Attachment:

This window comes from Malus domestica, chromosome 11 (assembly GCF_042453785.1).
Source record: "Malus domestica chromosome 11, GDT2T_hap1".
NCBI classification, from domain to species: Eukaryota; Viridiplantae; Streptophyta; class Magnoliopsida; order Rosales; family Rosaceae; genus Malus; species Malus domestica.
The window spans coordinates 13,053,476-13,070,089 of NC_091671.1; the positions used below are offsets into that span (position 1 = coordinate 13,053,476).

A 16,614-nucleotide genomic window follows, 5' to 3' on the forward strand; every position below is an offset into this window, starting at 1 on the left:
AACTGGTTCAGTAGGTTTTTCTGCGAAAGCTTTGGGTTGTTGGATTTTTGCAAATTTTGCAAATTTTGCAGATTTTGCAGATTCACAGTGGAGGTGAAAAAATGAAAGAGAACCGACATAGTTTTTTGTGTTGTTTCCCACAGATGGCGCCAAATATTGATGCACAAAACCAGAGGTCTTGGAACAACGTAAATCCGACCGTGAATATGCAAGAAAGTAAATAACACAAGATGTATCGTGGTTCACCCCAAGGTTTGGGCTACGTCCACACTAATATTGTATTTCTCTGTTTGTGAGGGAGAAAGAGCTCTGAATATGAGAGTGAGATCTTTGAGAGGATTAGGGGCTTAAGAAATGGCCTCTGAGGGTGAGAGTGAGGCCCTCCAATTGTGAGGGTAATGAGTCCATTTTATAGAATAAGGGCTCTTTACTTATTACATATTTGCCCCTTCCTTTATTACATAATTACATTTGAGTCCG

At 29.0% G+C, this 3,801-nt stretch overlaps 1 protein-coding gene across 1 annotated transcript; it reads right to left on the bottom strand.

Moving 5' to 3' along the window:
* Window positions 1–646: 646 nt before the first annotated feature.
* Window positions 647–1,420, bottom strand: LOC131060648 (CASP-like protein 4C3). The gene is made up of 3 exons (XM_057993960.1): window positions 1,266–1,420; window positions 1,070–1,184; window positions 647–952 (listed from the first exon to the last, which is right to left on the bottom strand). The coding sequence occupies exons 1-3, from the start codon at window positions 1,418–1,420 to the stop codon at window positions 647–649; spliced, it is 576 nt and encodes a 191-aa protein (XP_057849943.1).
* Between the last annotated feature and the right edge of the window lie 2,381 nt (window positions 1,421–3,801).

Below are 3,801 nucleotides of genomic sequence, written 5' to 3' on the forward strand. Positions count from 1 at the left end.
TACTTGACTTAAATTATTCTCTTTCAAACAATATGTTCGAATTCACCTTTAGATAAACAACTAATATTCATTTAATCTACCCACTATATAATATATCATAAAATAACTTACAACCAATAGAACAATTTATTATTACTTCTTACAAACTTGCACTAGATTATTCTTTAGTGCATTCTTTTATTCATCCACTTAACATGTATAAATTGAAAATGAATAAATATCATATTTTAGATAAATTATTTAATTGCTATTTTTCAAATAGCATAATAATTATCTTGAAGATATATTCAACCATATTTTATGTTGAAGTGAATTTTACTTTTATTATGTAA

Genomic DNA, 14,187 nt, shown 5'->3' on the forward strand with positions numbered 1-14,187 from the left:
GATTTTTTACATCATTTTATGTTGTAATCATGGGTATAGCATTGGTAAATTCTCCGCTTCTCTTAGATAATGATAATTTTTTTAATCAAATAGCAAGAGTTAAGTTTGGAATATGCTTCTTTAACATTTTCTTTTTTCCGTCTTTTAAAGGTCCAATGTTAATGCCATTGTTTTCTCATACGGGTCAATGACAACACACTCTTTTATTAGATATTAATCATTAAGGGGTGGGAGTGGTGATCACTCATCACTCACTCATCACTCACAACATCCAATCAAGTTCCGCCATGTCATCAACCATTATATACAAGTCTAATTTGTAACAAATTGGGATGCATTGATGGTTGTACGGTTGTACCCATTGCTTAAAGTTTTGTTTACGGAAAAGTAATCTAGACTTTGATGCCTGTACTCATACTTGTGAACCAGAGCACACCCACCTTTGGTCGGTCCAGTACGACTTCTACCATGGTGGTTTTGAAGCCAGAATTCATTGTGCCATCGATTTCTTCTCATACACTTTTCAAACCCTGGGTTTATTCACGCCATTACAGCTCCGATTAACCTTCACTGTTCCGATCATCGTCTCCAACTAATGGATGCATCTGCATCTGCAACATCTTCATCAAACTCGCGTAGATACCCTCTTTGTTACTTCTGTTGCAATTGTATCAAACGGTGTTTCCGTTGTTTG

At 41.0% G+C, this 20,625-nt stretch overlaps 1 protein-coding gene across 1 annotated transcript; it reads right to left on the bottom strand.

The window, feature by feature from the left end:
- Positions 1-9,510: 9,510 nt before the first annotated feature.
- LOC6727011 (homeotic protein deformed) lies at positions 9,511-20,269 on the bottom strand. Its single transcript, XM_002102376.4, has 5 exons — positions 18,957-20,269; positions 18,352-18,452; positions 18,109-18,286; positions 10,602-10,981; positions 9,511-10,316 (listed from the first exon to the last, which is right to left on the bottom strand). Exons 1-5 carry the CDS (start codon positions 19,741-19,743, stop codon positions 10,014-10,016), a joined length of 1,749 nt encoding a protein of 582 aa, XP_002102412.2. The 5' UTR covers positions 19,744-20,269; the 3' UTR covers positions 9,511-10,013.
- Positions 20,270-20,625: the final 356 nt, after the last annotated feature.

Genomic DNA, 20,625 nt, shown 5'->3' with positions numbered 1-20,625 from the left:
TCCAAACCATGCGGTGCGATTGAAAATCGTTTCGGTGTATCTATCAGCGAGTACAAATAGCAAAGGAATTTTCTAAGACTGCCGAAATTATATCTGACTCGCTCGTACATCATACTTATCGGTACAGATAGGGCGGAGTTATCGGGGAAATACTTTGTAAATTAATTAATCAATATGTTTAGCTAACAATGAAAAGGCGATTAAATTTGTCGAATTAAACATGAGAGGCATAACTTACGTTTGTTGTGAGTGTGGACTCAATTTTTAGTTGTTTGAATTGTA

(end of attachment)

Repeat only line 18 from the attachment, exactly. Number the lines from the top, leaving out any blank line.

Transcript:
- Positions 1-9,510: 9,510 nt before the first annotated feature.